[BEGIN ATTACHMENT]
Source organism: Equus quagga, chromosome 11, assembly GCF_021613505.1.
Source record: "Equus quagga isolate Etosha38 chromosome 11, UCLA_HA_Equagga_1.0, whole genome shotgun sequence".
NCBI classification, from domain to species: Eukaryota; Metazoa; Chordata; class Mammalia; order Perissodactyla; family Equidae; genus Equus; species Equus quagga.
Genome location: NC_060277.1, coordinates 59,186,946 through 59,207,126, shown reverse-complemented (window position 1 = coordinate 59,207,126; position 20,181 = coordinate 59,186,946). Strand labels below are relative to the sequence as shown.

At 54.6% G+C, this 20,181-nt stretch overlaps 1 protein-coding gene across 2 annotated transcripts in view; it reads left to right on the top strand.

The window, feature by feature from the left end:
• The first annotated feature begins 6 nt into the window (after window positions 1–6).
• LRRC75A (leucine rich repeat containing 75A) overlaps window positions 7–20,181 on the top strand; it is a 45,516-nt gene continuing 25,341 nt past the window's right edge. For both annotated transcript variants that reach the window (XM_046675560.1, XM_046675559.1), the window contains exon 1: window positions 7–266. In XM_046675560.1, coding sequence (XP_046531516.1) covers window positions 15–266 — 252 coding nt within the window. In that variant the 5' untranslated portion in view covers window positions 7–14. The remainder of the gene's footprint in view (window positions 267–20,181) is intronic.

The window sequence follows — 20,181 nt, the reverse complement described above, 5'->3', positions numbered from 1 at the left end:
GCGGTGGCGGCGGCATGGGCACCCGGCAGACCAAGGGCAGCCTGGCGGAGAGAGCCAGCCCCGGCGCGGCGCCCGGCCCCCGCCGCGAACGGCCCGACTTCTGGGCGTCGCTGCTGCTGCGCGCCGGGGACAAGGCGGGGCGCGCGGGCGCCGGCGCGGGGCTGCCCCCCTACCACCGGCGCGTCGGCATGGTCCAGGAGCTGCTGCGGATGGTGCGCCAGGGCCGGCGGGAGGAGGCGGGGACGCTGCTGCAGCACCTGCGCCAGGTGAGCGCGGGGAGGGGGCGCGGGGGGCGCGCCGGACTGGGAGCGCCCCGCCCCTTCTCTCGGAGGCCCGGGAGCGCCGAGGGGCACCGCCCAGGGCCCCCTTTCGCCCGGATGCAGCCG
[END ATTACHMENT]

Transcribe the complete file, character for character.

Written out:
Source organism: Equus quagga, chromosome 11, assembly GCF_021613505.1.
Source record: "Equus quagga isolate Etosha38 chromosome 11, UCLA_HA_Equagga_1.0, whole genome shotgun sequence".
NCBI classification, from domain to species: Eukaryota; Metazoa; Chordata; class Mammalia; order Perissodactyla; family Equidae; genus Equus; species Equus quagga.
Genome location: NC_060277.1, coordinates 59,186,946 through 59,207,126, shown reverse-complemented (window position 1 = coordinate 59,207,126; position 20,181 = coordinate 59,186,946). Strand labels below are relative to the sequence as shown.

At 54.6% G+C, this 20,181-nt stretch overlaps 1 protein-coding gene across 2 annotated transcripts in view; it reads left to right on the top strand.

The window, feature by feature from the left end:
• The first annotated feature begins 6 nt into the window (after window positions 1–6).
• LRRC75A (leucine rich repeat containing 75A) overlaps window positions 7–20,181 on the top strand; it is a 45,516-nt gene continuing 25,341 nt past the window's right edge. For both annotated transcript variants that reach the window (XM_046675560.1, XM_046675559.1), the window contains exon 1: window positions 7–266. In XM_046675560.1, coding sequence (XP_046531516.1) covers window positions 15–266 — 252 coding nt within the window. In that variant the 5' untranslated portion in view covers window positions 7–14. The remainder of the gene's footprint in view (window positions 267–20,181) is intronic.

The window sequence follows — 20,181 nt, the reverse complement described above, 5'->3', positions numbered from 1 at the left end:
GCGGTGGCGGCGGCATGGGCACCCGGCAGACCAAGGGCAGCCTGGCGGAGAGAGCCAGCCCCGGCGCGGCGCCCGGCCCCCGCCGCGAACGGCCCGACTTCTGGGCGTCGCTGCTGCTGCGCGCCGGGGACAAGGCGGGGCGCGCGGGCGCCGGCGCGGGGCTGCCCCCCTACCACCGGCGCGTCGGCATGGTCCAGGAGCTGCTGCGGATGGTGCGCCAGGGCCGGCGGGAGGAGGCGGGGACGCTGCTGCAGCACCTGCGCCAGGTGAGCGCGGGGAGGGGGCGCGGGGGGCGCGCCGGACTGGGAGCGCCCCGCCCCTTCTCTCGGAGGCCCGGGAGCGCCGAGGGGCACCGCCCAGGGCCCCCTTTCGCCCGGATGCAGCCG